Have you seen the play, “Six Characters in search of an Author” by the Italian dramatist, Luigi Pirandello? Actors rehearsing for a play are interrupted by six unfinished characters in search of an author to finalise their story. It was first performed in 1921 and is part of the absurdist genre – breaking down the barriers between fantasy and reality.
Unfortunately, a century later, it is the absurd reality that many moderators can find themselves in when confronted with a cast of speakers selected by the organisers of an event. We struggle to work out why they have been chosen, and what they bring to the subject under discussion. We are then left to build connections between the speakers to create a narrative flow that makes sense to the audience.
Believe me, this can take hours of head scratching and sometimes the connections are just not there, particularly if an organiser has selected someone for non-editorial reasons such as an important donor, someone they want to do business or engage with in the future or because we must have a representative from all five corners of the globe.
Start with the what and not the who
Organisers often tell me they want a BBC-style discussion. If that is the case, they need to follow the principles of BBC news and current affairs programmes. You start with identifying the news of the moment – for event organizers – this translates as what is top of mind and relevant for the audience.
A lot of events today are focusing on building back better after the pandemic, asking if the world can be more sustainable. The BBC would take an opposing view structure bringing someone from the government to explain how they set new environmental targets to achieve net-zero emissions, and then an environmental activist who says the targets are inadequate. The BBC might also put into the mix an academic who can give context.
Unfortunately, organisers rarely want to have opposing views in a discussion – although this is often what is most interesting to an audience. They often prefer to have different perspectives on a subject. This is also possible but it takes more careful thought.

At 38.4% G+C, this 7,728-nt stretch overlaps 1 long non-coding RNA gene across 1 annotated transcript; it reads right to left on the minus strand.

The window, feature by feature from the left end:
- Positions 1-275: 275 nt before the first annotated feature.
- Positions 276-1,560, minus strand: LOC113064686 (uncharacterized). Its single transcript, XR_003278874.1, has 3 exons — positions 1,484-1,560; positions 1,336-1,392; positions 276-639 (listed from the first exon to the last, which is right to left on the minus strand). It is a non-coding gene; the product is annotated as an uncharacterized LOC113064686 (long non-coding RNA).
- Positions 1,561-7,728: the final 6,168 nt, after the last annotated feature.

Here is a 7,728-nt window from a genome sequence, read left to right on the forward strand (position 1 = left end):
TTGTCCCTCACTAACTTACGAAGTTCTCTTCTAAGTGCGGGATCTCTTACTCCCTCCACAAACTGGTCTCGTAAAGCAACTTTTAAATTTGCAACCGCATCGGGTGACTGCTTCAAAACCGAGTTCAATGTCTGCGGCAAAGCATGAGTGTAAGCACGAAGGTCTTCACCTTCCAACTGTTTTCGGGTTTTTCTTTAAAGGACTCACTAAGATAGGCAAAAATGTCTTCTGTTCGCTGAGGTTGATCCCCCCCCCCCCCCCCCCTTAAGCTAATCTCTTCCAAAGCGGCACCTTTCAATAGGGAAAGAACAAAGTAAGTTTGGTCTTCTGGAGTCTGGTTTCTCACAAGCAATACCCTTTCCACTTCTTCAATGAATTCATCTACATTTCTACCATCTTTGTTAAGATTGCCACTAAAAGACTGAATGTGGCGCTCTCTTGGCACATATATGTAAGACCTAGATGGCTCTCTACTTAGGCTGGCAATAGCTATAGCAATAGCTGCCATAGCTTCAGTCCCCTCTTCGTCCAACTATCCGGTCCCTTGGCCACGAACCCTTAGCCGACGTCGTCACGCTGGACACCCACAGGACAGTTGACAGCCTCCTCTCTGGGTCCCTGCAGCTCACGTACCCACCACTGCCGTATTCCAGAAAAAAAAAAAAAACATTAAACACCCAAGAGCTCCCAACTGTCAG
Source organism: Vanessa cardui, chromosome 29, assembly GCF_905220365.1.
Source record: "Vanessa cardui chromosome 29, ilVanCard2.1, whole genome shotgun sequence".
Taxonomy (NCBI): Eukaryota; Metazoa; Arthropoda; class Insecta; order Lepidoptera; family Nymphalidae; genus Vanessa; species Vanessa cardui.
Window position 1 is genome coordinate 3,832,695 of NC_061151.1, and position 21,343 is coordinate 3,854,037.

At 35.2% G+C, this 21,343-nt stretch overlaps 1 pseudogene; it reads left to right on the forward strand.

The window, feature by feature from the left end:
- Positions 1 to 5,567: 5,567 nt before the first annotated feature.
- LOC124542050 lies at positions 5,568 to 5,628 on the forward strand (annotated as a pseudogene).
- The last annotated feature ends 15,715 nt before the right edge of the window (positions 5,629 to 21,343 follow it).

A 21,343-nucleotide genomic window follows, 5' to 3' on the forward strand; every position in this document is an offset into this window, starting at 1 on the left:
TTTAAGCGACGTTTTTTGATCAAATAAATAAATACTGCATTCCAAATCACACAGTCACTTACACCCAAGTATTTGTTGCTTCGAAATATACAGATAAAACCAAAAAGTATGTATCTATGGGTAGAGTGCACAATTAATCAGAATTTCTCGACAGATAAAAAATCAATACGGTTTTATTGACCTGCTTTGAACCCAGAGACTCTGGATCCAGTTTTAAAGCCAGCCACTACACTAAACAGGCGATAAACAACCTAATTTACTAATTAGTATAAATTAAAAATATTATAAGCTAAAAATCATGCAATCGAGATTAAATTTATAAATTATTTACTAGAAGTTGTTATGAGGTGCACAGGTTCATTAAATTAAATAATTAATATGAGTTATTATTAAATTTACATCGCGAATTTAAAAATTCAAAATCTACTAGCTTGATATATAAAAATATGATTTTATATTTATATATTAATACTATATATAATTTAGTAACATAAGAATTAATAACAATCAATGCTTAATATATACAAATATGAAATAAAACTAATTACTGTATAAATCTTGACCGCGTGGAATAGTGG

You need to come up with a title for the panel which ideally includes a question. For example, tea producers under threat – how to ensure production is environmentally, economically and socially sustainable? You could then invite a speaker from India and from Kenya to talk about the threats and possible solutions, before bringing in a speaker from a tea consuming nation, such as the UK, and a speaker from the FAO to discuss possible actions at local, regional and international level.
Be selective in choosing your panel speakers
If you want a real exchange of views, you need to select speakers who can not only speak about their area but pick up on points raised by other speakers or the moderator, and don’t have more than four speakers. All too often, panel discussions are in name only as they become interviews with each speaker and there is little exchange between the speakers.
One more point, do not accept the first speaker you contact. At the BBC programme producers hit the phones finding the right people for the subject and dismissing anyone who does not have strong views, new insights or who is not a confident speaker.
And they never accept people who all say the same thing. Imagine if Pirandello’s six characters in search of an author were all the same – that would have been mind numbing for the audience who would no doubt have voted with their feet and the play would not have endured as a hit show over the past century.